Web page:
Tomorrow I will talk about tax loss harvesting. which involves purposely selling your investments at a loss for the tax benefits (but the benefit of this is always lower than your actual capital loss – so this doesn’t mean you should purposely pick funds that you think will perform terribly).
Note: Although qualified dividends and LTCGs are taxed at the same rates, you do not combine qualified dividend income with capital losses and gains in calculating how much of a capital loss you an deduct from your income. For example, if you had $3500 in capital losses and $1000 in qualified dividends, then you can deduct $3000 from your income, carry forward $500 in capital losses, and you still report $1000 in qualified dividends. You do not combine the capital losses and qualified dividends to result in a $2500 deduction from your income and no capital loss carryforward.
Cost Basis Methods
Remember, your capital gain is defined as the difference between the cost basis and sale price. There are several methods of keeping track of your cost basis. For the examples below, assume on 1/10/2010 you bought 20 shares of VTSAX at $30, and on 6/10/2010 you bought 20 shares of VTSAX at $50.
- Average basis – You average the cost of all the shares. When you go to sell your shares, all shares have a cost basis of $40 (because ($30*20 + $50*20)/(40 shares) = $40/share).
- First in First out (FIFO) – As you start selling shares, you use the purchase price of the first share bought. So if you sell 20 shares, you are selling shares with a cost basis of $30. If you sell another 20 shares, those shares have a cost basis of $50.
- Last in First out (LIFO) – the same as FIFO, but you reverse the order of shares
- Specific identification -You identify exactly which shares you are selling at the time of the sale. So if you desire, you could sell 20 shares by saying 10 of those shares are the ones bought on 1/10/2010, and another 10 of those shares were bought on 6/10/2010.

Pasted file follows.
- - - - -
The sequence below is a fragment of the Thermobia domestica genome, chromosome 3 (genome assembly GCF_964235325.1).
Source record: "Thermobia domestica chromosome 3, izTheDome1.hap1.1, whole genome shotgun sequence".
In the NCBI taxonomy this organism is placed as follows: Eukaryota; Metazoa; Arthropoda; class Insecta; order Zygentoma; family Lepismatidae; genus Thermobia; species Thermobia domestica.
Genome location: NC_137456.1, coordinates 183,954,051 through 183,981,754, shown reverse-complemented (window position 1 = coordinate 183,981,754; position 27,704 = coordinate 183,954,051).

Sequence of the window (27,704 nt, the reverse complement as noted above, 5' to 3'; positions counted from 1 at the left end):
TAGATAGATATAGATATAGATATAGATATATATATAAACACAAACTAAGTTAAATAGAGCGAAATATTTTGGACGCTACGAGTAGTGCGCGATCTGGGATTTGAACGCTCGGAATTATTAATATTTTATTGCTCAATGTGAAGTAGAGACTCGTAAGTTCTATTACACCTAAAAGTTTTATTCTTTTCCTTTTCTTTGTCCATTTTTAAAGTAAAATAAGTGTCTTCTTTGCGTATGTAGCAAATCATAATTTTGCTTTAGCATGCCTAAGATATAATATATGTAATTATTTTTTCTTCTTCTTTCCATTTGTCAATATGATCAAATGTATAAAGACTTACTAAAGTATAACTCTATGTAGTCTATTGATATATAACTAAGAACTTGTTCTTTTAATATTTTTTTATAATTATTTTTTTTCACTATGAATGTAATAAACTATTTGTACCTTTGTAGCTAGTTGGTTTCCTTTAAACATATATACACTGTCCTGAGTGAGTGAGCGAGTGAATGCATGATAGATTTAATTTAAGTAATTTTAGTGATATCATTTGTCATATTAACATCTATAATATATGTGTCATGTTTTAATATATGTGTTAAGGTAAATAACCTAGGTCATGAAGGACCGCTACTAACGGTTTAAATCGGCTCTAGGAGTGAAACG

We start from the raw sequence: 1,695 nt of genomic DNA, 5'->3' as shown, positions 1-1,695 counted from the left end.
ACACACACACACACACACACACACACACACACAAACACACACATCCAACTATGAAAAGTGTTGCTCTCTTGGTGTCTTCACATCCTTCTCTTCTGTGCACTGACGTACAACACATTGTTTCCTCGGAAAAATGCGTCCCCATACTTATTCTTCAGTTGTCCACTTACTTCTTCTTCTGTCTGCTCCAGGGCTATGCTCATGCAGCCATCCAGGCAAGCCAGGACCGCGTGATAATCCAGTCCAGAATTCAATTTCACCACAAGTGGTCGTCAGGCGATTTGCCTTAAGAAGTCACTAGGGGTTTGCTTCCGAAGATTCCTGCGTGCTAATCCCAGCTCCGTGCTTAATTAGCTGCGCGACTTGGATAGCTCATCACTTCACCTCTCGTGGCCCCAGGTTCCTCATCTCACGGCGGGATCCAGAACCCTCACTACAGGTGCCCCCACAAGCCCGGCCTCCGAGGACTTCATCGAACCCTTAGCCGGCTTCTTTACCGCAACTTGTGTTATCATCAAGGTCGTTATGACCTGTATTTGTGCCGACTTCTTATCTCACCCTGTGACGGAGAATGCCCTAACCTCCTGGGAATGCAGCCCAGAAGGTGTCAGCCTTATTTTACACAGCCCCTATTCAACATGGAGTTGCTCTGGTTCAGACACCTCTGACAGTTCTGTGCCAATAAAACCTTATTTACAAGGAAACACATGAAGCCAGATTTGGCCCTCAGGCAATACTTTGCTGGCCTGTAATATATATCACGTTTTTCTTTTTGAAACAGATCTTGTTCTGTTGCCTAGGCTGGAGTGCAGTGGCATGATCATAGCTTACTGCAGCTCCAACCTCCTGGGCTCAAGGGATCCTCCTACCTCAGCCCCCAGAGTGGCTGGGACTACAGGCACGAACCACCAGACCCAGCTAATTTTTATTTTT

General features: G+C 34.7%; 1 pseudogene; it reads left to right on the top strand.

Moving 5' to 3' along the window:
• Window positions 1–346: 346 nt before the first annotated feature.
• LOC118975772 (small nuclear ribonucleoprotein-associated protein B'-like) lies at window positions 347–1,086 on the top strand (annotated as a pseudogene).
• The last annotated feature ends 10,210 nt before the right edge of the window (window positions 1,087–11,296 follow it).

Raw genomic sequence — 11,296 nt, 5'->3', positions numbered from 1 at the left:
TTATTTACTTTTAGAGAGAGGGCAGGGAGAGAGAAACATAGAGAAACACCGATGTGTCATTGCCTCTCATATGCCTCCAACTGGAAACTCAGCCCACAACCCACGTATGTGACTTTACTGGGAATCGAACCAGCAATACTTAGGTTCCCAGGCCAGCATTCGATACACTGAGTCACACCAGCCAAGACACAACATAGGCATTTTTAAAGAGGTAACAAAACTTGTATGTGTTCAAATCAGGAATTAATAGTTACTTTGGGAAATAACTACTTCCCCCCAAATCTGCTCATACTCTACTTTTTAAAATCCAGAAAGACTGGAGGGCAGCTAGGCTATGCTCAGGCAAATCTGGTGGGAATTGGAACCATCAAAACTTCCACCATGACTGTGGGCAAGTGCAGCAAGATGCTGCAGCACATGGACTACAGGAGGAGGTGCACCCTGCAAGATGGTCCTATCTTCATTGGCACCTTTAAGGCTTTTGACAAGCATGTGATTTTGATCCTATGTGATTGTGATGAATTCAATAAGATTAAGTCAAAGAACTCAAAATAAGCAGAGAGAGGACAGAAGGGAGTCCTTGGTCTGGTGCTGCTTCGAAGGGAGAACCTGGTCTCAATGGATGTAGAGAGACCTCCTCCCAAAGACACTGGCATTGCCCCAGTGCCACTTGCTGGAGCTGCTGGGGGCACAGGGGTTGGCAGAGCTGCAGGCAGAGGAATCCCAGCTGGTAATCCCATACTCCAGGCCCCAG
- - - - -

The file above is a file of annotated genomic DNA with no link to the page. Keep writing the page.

Before January 1, 2012, you were responsible for keeping track of the cost basis of all of your shares of mutual funds, stocks, and ETFs. Starting on 1/1/12, the IRS mandated that brokerages keep track of all this information for you (because they thought they were getting cheated out of tax revenue). Hence, for any shares you purchase today, there is absolutely no burden on you to keep track of the cost basis.
For any shares you bought after 1/1/2012, you should definitely use specific identification of shares as your cost basis method (and for shares bought before 1/1/2012, you should do your best to use specific ID). Here’s why.
Suppose you need $800 and you plan to get this by selling some of your shares of VTSAX. Currently, the price of VTSAX is $40. If you use average basis, your capital gain is 0, as all shares have a cost basis of $40. But, if you use specific ID, you can identify the shares bought 6/10/2010 as the shares you are selling, and you have a capital loss of $200, which you can deduct from your taxes. Now keep in mind, in each scenario, you still end up with $800 in your bank account. Don’t let the term “capital loss” scare you into thinking you somehow lost more money with the second scenario than the first.
In that example, LIFO would have resulted in the same tax consequences as specific ID. However, there are certainly more complications in situations with many tax lots. In such scenarios, specific ID will be the best method. With specific ID, you can always choose the highest cost basis shares and minimize your capital gain.
Next time I will talk about tax loss harvesting and capital gains distributions from mutual funds.